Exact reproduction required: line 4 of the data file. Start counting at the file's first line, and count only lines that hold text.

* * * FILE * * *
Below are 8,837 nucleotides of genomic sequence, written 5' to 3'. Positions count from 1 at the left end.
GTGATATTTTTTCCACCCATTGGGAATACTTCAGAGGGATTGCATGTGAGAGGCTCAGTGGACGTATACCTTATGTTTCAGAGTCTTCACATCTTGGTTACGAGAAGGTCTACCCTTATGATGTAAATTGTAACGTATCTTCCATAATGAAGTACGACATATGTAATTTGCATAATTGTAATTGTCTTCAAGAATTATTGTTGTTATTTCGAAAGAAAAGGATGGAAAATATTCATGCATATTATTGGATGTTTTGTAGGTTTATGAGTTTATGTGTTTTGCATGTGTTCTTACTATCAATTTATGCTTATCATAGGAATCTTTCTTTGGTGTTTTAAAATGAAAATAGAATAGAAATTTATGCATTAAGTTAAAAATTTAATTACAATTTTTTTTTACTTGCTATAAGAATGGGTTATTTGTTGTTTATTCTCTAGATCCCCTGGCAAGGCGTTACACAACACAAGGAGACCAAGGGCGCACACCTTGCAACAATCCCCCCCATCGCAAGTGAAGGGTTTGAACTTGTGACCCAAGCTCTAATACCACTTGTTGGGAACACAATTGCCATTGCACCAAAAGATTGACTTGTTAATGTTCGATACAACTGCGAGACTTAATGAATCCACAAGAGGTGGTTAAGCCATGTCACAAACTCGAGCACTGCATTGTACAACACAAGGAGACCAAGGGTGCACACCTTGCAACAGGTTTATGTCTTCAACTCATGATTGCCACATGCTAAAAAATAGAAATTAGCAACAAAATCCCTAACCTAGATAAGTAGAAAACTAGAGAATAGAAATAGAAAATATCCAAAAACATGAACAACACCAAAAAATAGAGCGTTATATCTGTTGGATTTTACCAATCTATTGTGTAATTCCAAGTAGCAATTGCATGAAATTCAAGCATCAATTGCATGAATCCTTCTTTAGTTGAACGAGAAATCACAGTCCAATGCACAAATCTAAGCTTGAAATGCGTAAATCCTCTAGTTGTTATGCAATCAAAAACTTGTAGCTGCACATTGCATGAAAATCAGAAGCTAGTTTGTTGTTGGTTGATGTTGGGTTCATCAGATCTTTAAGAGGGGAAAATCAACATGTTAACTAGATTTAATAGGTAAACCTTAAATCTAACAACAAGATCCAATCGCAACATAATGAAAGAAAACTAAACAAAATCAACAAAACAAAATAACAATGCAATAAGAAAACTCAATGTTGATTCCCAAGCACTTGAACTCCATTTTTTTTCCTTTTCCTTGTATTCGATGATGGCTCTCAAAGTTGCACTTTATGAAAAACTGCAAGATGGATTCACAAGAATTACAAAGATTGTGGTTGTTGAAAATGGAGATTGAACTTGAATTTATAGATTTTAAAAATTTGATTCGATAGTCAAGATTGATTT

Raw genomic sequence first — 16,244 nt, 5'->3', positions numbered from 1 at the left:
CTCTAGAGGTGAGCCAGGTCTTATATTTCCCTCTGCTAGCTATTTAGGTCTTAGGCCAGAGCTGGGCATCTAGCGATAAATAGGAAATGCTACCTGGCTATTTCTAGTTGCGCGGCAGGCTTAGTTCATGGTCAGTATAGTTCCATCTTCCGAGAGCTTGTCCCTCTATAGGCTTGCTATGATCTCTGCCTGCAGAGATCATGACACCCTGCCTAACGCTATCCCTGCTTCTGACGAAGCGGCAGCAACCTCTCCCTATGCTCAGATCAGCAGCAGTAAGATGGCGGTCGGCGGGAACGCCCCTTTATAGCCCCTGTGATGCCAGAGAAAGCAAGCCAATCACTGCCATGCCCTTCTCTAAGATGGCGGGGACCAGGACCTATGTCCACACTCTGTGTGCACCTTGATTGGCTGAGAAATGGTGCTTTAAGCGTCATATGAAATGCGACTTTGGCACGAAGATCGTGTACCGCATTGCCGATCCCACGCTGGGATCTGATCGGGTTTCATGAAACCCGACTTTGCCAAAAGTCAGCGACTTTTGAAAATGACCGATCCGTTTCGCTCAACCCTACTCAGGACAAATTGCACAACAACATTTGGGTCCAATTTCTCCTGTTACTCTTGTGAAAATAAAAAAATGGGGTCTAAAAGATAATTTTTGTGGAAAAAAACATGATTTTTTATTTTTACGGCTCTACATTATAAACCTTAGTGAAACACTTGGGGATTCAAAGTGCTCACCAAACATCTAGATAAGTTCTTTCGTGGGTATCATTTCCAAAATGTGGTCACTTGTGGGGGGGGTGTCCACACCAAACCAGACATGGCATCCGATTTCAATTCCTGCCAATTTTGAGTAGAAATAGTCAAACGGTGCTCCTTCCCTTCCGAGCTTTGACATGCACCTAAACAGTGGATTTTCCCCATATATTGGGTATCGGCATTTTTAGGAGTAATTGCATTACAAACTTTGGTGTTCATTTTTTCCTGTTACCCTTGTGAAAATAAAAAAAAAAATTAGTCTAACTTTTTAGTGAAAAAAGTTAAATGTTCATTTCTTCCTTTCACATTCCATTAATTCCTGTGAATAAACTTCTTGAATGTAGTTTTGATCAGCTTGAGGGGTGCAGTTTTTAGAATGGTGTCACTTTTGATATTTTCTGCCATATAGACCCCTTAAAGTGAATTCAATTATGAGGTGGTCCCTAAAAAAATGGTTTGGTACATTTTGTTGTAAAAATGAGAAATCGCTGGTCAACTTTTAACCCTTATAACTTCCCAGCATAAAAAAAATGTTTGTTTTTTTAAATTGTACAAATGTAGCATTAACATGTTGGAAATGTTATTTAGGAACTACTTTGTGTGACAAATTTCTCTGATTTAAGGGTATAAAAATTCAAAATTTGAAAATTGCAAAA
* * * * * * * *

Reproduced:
CTCTAGAGGTGAGCCAGGTCTTATATTTCCCTCTGCTAGCTATTTAGGTCTTAGGCCAGAGCTGGGCATCTAGCGATAAATAGGAAATGCTACCTGGCTATTTCTAGTTGCGCGGCAGGCTTAGTTCATGGTCAGTATAGTTCCATCTTCCGAGAGCTTGTCCCTCTATAGGCTTGCTATGATCTCTGCCTGCAGAGATCATGACACCCTGCCTAACGCTATCCCTGCTTCTGACGAAGCGGCAGCAACCTCTCCCTATGCTCAGATCAGCAGCAGTAAGATGGCGGTCGGCGGGAACGCCCCTTTATAGCCCCTGTGATGCCAGAGAAAGCAAGCCAATCACTGCCATGCCCTTCTCTAAGATGGCGGGGACCAGGACCTATGTCCACACTCTGTGTGCACCTTGATTGGCTGAGAAATGGTGCTTTAAGCGTCATATGAAATGCGACTTTGGCACGAAGATCGTGTACCGCATTGCCGATCCCACGCTGGGATCTGATCGGGTTTCATGAAACCCGACTTTGCCAAAAGTCAGCGACTTTTGAAAATGACCGATCCGTTTCGCTCAACCCTACTCAGGACAAATTGCACAACAACATTTGGGTCCAATTTCTCCTGTTACTCTTGTGAAAATAAAAAAATGGGGTCTAAAAGATAATTTTTGTGGAAAAAAACATGATTTTTTATTTTTACGGCTCTACATTATAAACCTTAGTGAAACACTTGGGGATTCAAAGTGCTCACCAAACATCTAGATAAGTTCTTTCGTGGGTATCATTTCCAAAATGTGGTCACTTGTGGGGGGGGTGTCCACACCAAACCAGACATGGCATCCGATTTCAATTCCTGCCAATTTTGAGTAGAAATAGTCAAACGGTGCTCCTTCCCTTCCGAGCTTTGACATGCACCTAAACAGTGGATTTTCCCCATATATTGGGTATCGGCATTTTTAGGAGTAATTGCATTACAAACTTTGGTGTTCATTTTTTCCTGTTACCCTTGTGAAAATAAAAAAAAAAATTAGTCTAACTTTTTAGTGAAAAAAGTTAAATGTTCATTTCTTCCTTTCACATTCCATTAATTCCTGTGAATAAACTTCTTGAATGTAGTTTTGATCAGCTTGAGGGGTGCAGTTTTTAGAATGGTGTCACTTTTGATATTTTCTGCCATATAGACCCCTTAAAGTGAATTCAATTATGAGGTGGTCCCTAAAAAAATGGTTTGGTACATTTTGTTGTAAAAATGAGAAATCGCTGGTCAACTTTTAACCCTTATAACTTCCCAGCATAAAAAAAATGTTTGTTTTTTTAAATTGTACAAATGTAGCATTAACATGTTGGAAATGTTATTTAGGAACTACTTTGTGTGACAAATTTCTCTGATTTAAGGGTATAAAAATTCAAAATTTGAAAATTGCAAAA